Written by Paula Toole
This week, the BBC World Service launched BBC Minute news, a global update that lasts just 60 seconds.
Described by the corporation as ‘a lively, bite-sized summary of the day’s global news for younger audiences’, its usefulness has already been called into question by some of the traditional media outlets, such as Radio 4’s flagship Today programme (duration: three hours).
After all, how can you summarise complex world events in such a short timescale?
We live in an era where teenagers are no more likely to read a newspaper than they are to use a VHS player.
So, after being criticised for axing youth-focused channel BBC 3, and failing to attract young listeners to Radio 1 (average listening age: 32) the BBC should be applauded for taking its offering to a younger audience in a format that suits their habits and preferences.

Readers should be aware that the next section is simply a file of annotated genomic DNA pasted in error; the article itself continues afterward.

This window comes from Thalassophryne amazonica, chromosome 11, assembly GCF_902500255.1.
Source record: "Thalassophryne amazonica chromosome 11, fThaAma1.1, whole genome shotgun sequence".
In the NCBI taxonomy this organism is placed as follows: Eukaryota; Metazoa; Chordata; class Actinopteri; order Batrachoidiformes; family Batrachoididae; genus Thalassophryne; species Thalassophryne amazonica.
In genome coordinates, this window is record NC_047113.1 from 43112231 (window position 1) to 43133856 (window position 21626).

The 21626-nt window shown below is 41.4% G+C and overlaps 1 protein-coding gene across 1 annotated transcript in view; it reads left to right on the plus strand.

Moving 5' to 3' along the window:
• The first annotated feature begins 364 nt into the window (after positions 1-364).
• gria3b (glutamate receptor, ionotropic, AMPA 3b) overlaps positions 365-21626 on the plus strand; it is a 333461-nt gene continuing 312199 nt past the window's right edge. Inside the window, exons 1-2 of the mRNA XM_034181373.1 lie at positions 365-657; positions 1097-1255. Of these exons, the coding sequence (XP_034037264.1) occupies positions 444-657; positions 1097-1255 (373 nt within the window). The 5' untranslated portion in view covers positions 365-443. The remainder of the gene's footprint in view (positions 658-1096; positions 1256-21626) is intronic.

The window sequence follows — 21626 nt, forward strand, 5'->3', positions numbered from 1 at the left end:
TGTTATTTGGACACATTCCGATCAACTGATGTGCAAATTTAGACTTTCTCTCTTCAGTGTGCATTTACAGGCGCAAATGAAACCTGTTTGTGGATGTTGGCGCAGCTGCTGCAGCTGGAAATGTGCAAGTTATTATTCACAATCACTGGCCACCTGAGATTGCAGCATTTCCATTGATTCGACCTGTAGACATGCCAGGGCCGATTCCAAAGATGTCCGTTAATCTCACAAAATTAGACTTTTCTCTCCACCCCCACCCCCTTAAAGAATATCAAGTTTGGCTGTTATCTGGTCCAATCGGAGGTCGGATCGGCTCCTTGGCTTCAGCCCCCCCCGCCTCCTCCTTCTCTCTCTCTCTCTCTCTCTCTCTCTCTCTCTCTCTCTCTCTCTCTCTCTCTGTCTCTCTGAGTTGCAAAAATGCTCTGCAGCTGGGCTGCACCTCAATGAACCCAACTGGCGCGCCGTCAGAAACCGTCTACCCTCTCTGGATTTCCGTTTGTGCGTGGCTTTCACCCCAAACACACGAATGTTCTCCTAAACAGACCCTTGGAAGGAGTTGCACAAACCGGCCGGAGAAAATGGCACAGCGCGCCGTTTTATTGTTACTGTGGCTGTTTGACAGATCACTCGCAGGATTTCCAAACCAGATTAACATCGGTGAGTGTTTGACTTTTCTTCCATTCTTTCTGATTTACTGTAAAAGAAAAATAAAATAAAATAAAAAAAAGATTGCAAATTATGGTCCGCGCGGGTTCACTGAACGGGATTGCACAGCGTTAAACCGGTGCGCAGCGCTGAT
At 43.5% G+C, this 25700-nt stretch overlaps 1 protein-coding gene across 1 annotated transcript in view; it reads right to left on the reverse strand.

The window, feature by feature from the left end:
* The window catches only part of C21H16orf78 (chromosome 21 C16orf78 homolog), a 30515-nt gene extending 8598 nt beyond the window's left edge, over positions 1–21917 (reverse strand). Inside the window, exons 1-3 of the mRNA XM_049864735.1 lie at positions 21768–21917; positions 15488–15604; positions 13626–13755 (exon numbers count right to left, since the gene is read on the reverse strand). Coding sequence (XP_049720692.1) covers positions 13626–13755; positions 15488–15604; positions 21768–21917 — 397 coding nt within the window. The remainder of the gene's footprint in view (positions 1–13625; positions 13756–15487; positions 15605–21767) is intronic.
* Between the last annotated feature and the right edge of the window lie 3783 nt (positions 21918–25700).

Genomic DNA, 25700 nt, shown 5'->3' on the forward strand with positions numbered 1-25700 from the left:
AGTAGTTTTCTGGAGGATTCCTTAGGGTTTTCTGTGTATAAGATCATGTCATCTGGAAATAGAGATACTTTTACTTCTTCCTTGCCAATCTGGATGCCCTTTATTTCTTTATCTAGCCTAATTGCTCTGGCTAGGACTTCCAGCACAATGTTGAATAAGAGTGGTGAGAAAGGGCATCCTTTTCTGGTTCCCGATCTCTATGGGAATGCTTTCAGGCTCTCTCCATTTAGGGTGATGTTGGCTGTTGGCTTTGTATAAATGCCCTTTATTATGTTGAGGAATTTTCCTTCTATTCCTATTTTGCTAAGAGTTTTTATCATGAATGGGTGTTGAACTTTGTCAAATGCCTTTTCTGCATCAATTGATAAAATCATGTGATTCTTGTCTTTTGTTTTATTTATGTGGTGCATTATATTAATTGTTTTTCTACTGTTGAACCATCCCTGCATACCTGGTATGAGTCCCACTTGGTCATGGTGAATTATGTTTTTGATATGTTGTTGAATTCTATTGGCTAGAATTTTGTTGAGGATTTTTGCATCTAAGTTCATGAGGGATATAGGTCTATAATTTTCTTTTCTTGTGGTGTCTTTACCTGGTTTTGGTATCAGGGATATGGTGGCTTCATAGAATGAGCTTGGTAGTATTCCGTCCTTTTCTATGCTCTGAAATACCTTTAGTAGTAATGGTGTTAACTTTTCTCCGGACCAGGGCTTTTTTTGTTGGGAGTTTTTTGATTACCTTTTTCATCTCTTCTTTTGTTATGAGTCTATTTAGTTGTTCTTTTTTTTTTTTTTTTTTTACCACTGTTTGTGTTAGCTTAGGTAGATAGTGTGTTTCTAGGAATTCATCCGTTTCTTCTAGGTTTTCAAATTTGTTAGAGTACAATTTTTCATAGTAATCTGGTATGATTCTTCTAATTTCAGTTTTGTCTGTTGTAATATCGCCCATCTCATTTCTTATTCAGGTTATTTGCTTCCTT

The bulletin is designed to appeal to young adults whose shorter attention span and desire to skip seamlessly between multiple social platforms makes even five minutes of news seem tedious and unnecessary.
BBC Minute aims to slot into its users’ existing online lifestyles which, according to Ofcom, can see young people aged 16 to 24 cramming 14 hours of media consumption into just nine hours by multitasking and multi-screening.
These digital natives are absorbed in countless social media platforms from Tumblr and Instagram to Vine and Snapchat. With all this in mind, 60 second news makes much more sense.
With the same Ofcom report suggesting that tech-savvy teens are shaping the media landscape more than ever, could all of this be a sign of the times to come?
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